Swearing of Witnesses

Pursuant to § 4-212(b) of Model State Administrative Procedure Act (1981) all testimony of parties and witnesses must be made under oath or affirmation.  In Heard v. Foxshire Assocs., LLC, 145 Md. App. 695 (Md. Ct. Spec. App. 2002), the court held that  even when testimony is being by an attorney, that attorney must be under oath, and cannot provide statements or narrative as an advocate, rather than as a sworn witness.  It is essential that evidence given before an adjudicatory body be under oath, whether from an attorney or lay person, a lay witness or an expert witness.

If an agency fails to comply with the procedural requirements like administering oaths and affirmation, the agency action can be reversed by a trial court and a remand for a rehearing.  However, the failure of an agency to administer an oath or affirmation to a witness is waived, if the party does not raise the claim that oath or affirmation was omitted or defective, at the time of trial.  5 U.S.C.S. § 556(c)(1) provides that the officer proceeding at the hearing “may” administer oaths and affirmations.  The Federal Administrative Procedure Act does not require that testimony received be sworn under oath.[i]  Therefore, cautioning by an administrative law judge to all witnesses that giving false statements results in statutory penalties is sufficient to notify witnesses of the gravity of the hearings and the need for complete truth.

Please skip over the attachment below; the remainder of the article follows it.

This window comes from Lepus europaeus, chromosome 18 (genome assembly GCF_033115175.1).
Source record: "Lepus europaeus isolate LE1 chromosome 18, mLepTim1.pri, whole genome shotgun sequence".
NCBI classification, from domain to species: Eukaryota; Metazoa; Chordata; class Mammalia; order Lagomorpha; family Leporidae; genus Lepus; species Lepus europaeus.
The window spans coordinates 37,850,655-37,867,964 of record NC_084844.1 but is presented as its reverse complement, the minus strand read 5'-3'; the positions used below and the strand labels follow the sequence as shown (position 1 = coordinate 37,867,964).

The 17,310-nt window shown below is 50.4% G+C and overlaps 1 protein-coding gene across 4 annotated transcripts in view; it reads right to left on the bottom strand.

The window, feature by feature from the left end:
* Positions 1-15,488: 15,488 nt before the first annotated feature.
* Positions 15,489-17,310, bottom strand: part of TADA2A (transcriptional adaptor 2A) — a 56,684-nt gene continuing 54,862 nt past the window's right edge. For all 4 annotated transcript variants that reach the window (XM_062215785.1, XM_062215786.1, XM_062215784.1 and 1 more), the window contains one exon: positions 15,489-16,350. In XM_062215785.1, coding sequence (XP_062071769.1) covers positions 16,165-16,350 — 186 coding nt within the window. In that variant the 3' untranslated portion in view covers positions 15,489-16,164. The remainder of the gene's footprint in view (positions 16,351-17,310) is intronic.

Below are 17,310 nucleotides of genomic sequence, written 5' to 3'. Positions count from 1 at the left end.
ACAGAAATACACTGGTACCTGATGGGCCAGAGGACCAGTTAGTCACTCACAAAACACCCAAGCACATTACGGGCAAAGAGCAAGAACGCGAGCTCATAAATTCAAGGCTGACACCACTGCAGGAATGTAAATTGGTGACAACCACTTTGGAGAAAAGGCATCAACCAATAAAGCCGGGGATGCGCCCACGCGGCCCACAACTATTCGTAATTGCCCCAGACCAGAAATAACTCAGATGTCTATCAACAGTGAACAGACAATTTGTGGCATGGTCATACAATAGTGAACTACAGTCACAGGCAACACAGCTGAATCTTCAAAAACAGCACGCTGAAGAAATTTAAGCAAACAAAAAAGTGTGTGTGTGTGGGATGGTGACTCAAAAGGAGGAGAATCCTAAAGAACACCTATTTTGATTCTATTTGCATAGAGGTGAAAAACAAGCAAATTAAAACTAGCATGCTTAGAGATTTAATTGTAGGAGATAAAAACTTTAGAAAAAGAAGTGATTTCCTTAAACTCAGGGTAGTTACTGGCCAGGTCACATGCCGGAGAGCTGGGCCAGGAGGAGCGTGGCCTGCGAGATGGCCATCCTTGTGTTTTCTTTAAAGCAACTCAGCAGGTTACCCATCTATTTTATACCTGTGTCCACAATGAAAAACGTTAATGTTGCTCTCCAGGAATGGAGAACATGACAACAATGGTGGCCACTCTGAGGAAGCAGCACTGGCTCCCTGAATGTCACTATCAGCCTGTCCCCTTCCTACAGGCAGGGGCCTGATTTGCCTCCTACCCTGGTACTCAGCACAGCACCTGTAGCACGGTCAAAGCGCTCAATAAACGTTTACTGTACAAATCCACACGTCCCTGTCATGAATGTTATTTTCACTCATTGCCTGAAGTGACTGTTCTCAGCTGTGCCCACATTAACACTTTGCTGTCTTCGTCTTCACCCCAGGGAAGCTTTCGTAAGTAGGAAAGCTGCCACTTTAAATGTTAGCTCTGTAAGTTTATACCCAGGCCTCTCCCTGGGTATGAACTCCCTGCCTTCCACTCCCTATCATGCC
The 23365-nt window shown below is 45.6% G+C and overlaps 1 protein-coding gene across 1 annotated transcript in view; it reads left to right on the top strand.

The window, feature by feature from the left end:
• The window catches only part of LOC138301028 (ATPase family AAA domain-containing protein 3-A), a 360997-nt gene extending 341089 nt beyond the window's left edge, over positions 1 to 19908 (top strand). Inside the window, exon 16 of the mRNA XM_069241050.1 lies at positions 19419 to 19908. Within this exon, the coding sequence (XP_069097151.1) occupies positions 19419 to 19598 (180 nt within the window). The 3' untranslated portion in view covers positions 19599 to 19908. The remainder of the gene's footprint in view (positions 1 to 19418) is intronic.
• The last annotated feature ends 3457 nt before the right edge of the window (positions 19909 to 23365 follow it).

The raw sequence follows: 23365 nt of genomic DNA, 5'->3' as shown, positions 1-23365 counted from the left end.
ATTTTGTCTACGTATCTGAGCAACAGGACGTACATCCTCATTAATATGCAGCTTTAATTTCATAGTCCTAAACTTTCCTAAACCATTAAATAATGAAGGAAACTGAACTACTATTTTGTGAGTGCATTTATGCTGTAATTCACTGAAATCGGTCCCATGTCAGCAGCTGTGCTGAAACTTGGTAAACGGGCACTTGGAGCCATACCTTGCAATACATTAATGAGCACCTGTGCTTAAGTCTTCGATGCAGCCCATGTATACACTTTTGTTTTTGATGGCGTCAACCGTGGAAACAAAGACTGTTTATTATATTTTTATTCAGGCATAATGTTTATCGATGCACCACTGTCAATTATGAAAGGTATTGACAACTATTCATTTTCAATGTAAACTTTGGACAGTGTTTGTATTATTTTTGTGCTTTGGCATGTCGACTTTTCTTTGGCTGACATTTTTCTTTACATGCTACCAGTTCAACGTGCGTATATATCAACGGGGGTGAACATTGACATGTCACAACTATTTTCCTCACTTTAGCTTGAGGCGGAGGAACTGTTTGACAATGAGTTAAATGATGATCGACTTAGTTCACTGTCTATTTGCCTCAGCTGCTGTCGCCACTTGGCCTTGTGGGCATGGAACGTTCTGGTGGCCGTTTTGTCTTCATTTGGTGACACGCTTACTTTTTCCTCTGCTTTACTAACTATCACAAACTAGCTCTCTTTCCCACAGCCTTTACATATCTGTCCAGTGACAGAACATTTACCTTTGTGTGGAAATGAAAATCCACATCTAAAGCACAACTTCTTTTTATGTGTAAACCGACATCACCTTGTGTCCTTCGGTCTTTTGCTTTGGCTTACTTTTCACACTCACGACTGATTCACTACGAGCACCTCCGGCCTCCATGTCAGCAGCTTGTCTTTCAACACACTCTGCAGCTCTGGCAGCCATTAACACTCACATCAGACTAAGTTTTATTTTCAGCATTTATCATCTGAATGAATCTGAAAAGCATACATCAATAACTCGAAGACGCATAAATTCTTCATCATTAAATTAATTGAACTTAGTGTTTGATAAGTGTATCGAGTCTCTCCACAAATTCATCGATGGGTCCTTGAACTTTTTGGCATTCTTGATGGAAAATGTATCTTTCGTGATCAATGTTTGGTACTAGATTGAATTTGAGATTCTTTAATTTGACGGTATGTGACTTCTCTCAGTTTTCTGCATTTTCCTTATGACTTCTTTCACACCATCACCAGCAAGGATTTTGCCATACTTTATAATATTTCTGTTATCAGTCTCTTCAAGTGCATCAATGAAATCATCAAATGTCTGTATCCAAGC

[i] Leitman v. McAusland, 934 F.2d 46 (4th Cir. Va. 1991)


Inside Swearing of Witnesses